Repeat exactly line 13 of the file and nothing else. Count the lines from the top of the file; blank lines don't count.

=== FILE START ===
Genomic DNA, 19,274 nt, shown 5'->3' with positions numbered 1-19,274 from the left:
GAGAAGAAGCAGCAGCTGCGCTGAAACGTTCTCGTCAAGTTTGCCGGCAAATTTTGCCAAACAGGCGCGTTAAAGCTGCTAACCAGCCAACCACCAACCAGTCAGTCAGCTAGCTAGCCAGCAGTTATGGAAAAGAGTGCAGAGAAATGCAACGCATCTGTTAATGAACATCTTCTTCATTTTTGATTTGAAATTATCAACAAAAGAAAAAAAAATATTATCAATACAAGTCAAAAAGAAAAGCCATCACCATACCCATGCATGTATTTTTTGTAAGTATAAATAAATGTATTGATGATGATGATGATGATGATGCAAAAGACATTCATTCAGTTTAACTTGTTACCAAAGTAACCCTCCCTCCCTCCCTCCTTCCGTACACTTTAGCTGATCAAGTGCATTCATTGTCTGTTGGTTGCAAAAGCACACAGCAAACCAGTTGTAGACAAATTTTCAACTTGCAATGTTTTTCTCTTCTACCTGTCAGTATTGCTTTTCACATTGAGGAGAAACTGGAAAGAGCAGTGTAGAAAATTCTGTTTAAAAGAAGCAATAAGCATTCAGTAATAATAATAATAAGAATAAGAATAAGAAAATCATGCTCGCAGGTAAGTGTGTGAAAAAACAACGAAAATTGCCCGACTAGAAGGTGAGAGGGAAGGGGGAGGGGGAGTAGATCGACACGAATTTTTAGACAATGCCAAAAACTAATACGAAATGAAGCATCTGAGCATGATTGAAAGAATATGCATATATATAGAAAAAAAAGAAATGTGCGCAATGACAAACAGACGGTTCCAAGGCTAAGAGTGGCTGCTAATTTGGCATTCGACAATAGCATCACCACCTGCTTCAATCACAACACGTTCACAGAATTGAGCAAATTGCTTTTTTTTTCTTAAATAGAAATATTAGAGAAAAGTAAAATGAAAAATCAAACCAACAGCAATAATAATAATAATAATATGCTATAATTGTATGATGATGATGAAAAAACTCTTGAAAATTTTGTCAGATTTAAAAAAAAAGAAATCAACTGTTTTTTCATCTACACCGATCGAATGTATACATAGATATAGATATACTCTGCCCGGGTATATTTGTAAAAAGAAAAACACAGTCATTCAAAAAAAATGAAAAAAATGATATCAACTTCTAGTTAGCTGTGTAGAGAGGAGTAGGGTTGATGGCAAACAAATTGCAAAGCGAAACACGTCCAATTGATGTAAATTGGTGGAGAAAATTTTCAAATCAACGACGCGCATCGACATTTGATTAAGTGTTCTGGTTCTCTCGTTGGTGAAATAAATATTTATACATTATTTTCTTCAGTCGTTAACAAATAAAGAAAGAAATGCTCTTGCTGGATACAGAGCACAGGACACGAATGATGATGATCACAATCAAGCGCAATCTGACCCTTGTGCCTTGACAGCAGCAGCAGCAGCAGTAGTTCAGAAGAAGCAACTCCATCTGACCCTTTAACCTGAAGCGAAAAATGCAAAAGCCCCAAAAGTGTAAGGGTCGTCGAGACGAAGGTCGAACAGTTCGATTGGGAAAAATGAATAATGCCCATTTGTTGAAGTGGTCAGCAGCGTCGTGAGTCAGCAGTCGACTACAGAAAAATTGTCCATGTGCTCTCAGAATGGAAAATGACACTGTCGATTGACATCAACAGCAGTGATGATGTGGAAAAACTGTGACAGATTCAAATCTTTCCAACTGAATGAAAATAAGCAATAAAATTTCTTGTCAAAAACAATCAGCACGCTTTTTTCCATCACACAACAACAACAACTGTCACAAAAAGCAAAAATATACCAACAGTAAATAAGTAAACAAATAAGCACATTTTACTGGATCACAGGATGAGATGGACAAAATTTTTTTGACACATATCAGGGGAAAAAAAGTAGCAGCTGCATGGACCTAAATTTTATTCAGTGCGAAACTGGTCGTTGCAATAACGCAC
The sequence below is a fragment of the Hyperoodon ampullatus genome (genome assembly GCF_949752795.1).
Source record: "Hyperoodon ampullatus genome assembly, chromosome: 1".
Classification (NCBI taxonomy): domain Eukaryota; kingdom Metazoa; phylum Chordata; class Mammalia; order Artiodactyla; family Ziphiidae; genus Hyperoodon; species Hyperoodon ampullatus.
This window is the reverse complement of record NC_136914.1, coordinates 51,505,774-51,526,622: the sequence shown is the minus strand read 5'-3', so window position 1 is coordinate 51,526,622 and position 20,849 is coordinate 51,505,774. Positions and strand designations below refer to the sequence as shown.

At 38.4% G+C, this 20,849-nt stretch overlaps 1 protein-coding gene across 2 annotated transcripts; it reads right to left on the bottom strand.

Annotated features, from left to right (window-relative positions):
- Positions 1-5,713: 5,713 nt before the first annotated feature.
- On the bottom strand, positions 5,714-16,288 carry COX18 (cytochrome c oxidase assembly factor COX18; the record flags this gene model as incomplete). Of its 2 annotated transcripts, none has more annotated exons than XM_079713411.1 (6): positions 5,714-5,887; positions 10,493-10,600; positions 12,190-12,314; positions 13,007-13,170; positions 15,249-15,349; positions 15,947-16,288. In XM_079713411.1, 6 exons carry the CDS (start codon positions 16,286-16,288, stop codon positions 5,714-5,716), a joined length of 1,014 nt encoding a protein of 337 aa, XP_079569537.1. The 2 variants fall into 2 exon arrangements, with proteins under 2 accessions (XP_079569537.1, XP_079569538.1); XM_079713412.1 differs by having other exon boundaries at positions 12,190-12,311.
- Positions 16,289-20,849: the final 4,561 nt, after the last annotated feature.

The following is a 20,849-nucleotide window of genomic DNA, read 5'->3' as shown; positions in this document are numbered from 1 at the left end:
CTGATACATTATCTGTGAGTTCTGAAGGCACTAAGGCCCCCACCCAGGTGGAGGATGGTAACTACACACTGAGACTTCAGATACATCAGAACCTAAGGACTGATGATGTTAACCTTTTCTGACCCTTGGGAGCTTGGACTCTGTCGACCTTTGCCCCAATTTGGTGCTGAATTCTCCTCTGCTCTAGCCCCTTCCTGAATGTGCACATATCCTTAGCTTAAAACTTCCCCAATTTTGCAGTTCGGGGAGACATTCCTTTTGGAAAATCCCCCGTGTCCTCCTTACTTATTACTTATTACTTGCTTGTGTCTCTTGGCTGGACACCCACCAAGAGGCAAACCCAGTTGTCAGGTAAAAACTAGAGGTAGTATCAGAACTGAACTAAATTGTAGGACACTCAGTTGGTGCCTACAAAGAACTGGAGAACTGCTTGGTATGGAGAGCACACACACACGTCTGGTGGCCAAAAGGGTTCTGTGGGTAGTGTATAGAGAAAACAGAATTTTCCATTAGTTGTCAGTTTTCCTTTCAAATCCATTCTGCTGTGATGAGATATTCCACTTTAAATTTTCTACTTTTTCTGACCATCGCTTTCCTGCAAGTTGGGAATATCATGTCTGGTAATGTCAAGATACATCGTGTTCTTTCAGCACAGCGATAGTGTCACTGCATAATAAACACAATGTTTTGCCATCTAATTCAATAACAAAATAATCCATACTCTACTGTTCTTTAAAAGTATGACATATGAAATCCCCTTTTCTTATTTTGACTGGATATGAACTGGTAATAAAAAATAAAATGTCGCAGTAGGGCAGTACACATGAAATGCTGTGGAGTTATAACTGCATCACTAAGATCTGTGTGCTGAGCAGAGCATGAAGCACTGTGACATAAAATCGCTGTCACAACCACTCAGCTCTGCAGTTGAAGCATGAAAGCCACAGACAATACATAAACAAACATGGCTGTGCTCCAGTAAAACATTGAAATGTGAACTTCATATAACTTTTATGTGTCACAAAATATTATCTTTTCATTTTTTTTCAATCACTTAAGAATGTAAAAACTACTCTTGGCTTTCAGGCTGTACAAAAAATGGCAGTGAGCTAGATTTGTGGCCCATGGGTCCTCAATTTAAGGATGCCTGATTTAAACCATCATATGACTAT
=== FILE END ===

CTGATACATTATCTGTGAGTTCTGAAGGCACTAAGGCCCCCACCCAGGTGGAGGATGGTAACTACACACTGAGACTTCAGATACATCAGAACCTAAGGACTGATGATGTTAACCTTTTCTGACCCTTGGGAGCTTGGACTCTGTCGACCTTTGCCCCAATTTGGTGCTGAATTCTCCTCTGCTCTAGCCCCTTCCTGAATGTGCACATATCCTTAGCTTAAAACTTCCCCAATTTTGCAGTTCGGGGAGACATTCCTTTTGGAAAATCCCCCGTGTCCTCCTTACTTATTACTTATTACTTGCTTGTGTCTCTTGGCTGGACACCCACCAAGAGGCAAACCCAGTTGTCAGGTAAAAACTAGAGGTAGTATCAGAACTGAACTAAATTGTAGGACACTCAGTTGGTGCCTACAAAGAACTGGAGAACTGCTTGGTATGGAGAGCACACACACACGTCTGGTGGCCAAAAGGGTTCTGTGGGTAGTGTATAGAGAAAACAGAATTTTCCATTAGTTGTCAGTTTTCCTTTCAAATCCATTCTGCTGTGATGAGATATTCCACTTTAAATTTTCTACTTTTTCTGACCATCGCTTTCCTGCAAGTTGGGAATATCATGTCTGGTAATGTCAAGATACATCGTGTTCTTTCAGCACAGCGATAGTGTCACTGCATAATAAACACAATGTTTTGCCATCTAATTCAATAACAAAATAATCCATACTCTACTGTTCTTTAAAAGTATGACATATGAAATCCCCTTTTCTTATTTTGACTGGATATGAACTGGTAATAAAAAATAAAATGTCGCAGTAGGGCAGTACACATGAAATGCTGTGGAGTTATAACTGCATCACTAAGATCTGTGTGCTGAGCAGAGCATGAAGCACTGTGACATAAAATCGCTGTCACAACCACTCAGCTCTGCAGTTGAAGCATGAAAGCCACAGACAATACATAAACAAACATGGCTGTGCTCCAGTAAAACATTGAAATGTGAACTTCATATAACTTTTATGTGTCACAAAATATTATCTTTTCATTTTTTTTCAATCACTTAAGAATGTAAAAACTACTCTTGGCTTTCAGGCTGTACAAAAAATGGCAGTGAGCTAGATTTGTGGCCCATGGGTCCTCAATTTAAGGATGCCTGATTTAAACCATCATATGACTAT